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The Wright Museum's annual gala brings in funds for important community programming

With over a half of a century’s worth of education under it’s belt, the Charles H. Wright Museum of African American History gears up for its signature fundraiser. 

The Wright Gala will be held on Saturday, October 5th in the museum’s beautiful Ford Freedom Rotunda. The masquerade themed event is the museum’s biggest fundraiser. This year, Co-chair and former Wright Museum COO Tyrone Davenport is excited to bring in major funds for the public, educational and literacy programming. 


It's TCF, not Cobo: Here's a guide to all the things in Detroit that have been renamed recently

Detroit is a city where it’s hard to break old habits, particularly when it comes to changing the name of something and being asked to start calling a longtime institution something new. Here in the Coleman A. Young Municipal Center where we’re headquartered, people still refer to this building as the City-County Building despite the fact that it was changed to CAYMC in 1997.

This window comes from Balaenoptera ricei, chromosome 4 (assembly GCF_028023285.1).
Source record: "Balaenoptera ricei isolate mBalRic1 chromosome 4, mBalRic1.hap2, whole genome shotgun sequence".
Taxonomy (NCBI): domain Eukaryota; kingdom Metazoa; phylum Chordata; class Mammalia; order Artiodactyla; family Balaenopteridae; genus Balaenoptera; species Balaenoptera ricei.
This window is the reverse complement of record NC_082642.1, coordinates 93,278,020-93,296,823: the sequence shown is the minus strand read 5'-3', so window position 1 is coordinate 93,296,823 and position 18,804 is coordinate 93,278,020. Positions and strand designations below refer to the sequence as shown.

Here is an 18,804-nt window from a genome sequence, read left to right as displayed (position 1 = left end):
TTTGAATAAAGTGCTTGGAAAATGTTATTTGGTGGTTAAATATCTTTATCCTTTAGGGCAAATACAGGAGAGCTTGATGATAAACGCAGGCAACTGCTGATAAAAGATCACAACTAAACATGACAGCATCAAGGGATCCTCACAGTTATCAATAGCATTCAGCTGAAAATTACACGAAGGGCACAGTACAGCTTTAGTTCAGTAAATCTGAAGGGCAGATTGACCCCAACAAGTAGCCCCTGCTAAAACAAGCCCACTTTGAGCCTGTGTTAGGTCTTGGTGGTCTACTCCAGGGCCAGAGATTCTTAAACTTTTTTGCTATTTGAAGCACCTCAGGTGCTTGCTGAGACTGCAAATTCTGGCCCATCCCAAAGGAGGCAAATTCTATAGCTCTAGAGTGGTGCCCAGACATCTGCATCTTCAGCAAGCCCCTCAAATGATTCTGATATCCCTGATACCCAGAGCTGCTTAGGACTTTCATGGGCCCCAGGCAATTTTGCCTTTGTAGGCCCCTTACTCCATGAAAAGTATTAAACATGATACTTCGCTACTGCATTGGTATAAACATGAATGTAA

$100 million funding announced for five affordable housing projects in Detroit [email protected] Wed, 07/24/2019 - 12:33

The City of Detroit announced more than $100 million worth of housing investment in the city, all of which will go toward preserving affordable housing.

The funding comes from six competitive Low-Income Housing Tax Credit awards. which will fund five affordable housing developments in Detroit. The limited number of 9% low income housing tax credits (LIHTC) will help create or preserve 536 units of affordable housing across the city.


The original ‘carefree Black girls’ were fictionalized Cass Tech students from a Detroit author’s mind

When I started high school, there weren’t many young-adult fiction novels where I could see myself reflected in characters as a Black teenage girl that didn’t have to do with something tragic. 

There was Sharon G. Flake’s The Skin I’m In, which tackles colorism and bullying directed at a dark-skinned girl. Then there was Brenda Woods’ Emako Blue about a Black girl with a beautiful singing voice who dies violently before the book ends

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